Noting that this year’s film lineup sports “four adaptations of comic books. One prequel to an adaptation of a comic book. One sequel to a sequel to a movie based on a toy. One sequel to a sequel to a sequel to a movie based on an amusement-park ride. One prequel to a remake. Two sequels to cartoons. One sequel to a comedy. An adaptation of a children’s book. An adaptation of a Saturday-morning cartoon. One sequel with a 4 in the title. Two sequels with a 5 in the title. One sequel that, if it were inclined to use numbers, would have to have a 7 1/2 in the title,” Mark Harris writes in GQ about the “death of the great American art form,” the cinema.
Harris blames the fact that arty, story-driven movies don’t bear rewatching the way that blockbusters do (and thus are less likely to earn a lot on DVD sales). I think that the real culprit is the cheap money bubble of the past decade, which fuelled an arms race that made a virtue out of spending money on a film’s production. I remember covering Lost in Space for the Sci-Fi Channel’s magazine and the press materials all stressed that this was the most expensive film the studio had ever made, as though that were some sort of selling point.
When the credit bubble started to make ever-greater sums available to the studio system, suddenly every movie seemed to break the $50M barrier, and no one wants to risk that kind of money on an unproven product:
Such an unrelenting focus on the sell rather than the goods may be why so many of the dispiritingly awful movies that studios throw at us look as if they were planned from the poster backward rather than from the good idea forward. Marketers revere the idea of brands, because a brand means that somebody, somewhere, once bought the thing they’re now trying to sell. The Magic 8 Ball (tragically, yes, there is going to be a Magic 8 Ball movie) is a brand because it was a toy. Pirates of the Caribbean is a brand because it was a ride. Harry Potter is a brand because it was a series of books. Jonah Hex is a brand because it was a comic book. (Here lies one fallacy of putting marketers in charge of everything: Sometimes they forget to ask if it’s a good brand.) Sequels are brands. Remakes are brands. For a good long stretch, movie stars were considered brands; this was the era in which magazines like Premiere attempted to quantify the waxing or waning clout of actors and actresses from year to year because, to the industry, having the right star seemed to be the ultimate hedge against failure.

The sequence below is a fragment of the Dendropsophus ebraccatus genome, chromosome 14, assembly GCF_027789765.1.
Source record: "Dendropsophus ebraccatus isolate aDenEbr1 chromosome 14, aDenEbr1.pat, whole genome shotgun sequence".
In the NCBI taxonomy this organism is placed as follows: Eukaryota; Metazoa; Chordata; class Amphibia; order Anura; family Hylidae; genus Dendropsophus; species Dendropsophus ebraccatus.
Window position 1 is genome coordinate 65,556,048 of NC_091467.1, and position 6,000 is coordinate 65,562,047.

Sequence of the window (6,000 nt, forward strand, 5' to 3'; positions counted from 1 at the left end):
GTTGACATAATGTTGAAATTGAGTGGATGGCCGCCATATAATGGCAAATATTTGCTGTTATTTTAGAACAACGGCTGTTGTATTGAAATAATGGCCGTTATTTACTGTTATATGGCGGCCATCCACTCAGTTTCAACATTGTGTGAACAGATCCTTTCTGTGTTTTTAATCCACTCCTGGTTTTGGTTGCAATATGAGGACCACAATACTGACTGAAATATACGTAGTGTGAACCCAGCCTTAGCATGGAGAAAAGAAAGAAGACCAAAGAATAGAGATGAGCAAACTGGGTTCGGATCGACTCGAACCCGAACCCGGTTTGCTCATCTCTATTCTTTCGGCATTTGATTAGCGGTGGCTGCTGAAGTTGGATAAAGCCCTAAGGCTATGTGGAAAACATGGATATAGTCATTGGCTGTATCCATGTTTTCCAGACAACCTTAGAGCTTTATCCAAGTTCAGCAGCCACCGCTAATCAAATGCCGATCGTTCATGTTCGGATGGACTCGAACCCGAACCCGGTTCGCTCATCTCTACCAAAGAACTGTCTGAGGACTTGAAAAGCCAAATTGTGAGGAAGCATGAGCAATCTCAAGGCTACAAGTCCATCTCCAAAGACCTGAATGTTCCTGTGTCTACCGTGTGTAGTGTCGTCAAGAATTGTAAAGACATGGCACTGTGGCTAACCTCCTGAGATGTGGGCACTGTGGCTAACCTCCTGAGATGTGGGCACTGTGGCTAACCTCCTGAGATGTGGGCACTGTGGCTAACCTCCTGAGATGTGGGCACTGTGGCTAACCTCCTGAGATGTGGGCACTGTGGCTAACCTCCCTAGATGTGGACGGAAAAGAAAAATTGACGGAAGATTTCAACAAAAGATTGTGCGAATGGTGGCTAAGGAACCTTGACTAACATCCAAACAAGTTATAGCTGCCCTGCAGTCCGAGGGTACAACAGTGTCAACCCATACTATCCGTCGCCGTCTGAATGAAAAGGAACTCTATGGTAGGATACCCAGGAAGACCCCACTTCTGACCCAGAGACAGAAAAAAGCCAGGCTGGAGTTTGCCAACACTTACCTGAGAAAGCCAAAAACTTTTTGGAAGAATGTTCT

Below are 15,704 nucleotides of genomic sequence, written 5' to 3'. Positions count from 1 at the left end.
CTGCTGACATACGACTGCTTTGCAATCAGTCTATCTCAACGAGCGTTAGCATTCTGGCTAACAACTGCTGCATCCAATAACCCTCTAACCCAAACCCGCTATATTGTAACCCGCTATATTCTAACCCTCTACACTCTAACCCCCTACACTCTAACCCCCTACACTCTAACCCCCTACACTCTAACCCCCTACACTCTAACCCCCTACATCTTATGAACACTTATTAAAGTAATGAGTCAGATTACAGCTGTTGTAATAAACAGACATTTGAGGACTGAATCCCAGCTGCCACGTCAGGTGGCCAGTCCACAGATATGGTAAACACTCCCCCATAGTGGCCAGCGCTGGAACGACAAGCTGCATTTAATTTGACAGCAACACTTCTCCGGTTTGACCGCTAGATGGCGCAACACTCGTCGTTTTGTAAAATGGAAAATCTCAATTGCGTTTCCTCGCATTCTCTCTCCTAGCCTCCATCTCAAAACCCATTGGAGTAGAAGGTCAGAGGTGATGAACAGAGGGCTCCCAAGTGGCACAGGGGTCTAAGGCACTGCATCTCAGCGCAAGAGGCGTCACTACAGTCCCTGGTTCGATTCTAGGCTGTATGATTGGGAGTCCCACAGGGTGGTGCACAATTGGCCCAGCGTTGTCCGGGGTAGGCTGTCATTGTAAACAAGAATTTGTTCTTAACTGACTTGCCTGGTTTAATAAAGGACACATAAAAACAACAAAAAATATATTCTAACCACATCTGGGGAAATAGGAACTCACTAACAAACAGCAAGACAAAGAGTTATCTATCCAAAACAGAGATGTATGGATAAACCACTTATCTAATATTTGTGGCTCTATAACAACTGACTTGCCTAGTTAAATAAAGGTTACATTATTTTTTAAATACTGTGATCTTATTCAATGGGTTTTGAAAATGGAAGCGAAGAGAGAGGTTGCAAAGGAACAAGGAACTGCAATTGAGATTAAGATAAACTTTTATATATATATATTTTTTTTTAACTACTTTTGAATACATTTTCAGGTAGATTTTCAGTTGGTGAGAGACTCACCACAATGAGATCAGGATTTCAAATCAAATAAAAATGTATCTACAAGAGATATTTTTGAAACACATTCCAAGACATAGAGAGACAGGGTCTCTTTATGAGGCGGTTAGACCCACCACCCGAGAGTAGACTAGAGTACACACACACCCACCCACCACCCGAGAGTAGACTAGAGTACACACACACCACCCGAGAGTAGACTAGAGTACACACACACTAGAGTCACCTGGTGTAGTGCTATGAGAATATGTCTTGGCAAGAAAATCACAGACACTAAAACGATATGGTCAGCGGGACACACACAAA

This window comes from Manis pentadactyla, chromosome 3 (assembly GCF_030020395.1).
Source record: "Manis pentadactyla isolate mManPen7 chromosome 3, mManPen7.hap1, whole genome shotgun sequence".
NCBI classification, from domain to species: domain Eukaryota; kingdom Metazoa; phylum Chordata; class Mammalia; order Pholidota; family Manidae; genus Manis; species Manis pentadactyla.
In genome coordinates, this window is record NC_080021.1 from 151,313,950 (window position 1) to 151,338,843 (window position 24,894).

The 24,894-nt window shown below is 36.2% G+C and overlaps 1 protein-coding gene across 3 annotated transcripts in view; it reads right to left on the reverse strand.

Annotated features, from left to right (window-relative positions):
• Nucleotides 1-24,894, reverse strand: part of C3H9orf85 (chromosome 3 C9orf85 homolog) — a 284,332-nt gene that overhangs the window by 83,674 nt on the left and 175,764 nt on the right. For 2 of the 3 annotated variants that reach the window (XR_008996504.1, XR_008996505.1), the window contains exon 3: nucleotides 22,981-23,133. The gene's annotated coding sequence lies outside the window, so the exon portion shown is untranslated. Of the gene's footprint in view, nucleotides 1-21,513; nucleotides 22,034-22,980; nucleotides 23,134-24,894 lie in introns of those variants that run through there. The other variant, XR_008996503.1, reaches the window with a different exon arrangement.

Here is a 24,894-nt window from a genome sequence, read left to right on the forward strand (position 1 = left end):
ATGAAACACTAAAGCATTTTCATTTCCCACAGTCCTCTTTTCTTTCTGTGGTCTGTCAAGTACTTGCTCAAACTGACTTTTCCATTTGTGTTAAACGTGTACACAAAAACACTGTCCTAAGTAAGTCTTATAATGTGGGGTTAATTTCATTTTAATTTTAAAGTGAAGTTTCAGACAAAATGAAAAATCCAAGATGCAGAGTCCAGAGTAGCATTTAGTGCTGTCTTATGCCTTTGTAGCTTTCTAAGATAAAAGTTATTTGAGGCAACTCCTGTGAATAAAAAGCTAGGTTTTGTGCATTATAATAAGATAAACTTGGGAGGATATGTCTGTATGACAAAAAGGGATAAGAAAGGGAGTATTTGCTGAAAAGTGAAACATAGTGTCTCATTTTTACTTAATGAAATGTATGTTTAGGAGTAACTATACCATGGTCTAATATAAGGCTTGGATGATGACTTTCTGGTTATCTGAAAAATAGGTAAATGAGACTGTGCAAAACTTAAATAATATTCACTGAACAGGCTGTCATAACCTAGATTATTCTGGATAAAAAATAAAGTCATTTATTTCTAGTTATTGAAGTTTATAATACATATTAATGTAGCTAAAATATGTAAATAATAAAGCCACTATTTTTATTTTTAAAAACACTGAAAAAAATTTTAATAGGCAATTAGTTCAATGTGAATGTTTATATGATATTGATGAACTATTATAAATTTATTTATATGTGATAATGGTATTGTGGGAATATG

But after three or four hundred cases in which that didn’t prove out, Hollywood’s obsession with star power has started to erode. In the last several years, a new rule of operation has taken over: The movie itself has to be the brand. And because a brand is, by definition, familiar, a brand is also, by definition, not original. The fear of nonbranded movies can occasionally approach the ridiculous, as it did in 2006 when Martin Scorsese’s The Departed was widely viewed within the industry as a “surprise” hit, primarily because of its R rating and unfamiliar source material. It may not have been a brand, but, says its producer Graham King, “Risky? With the guy I think is the greatest living director and Nicholson, Matt Damon, Wahlberg, and Leo? If you’re at a studio and you can’t market that movie, then you shouldn’t be in business.”
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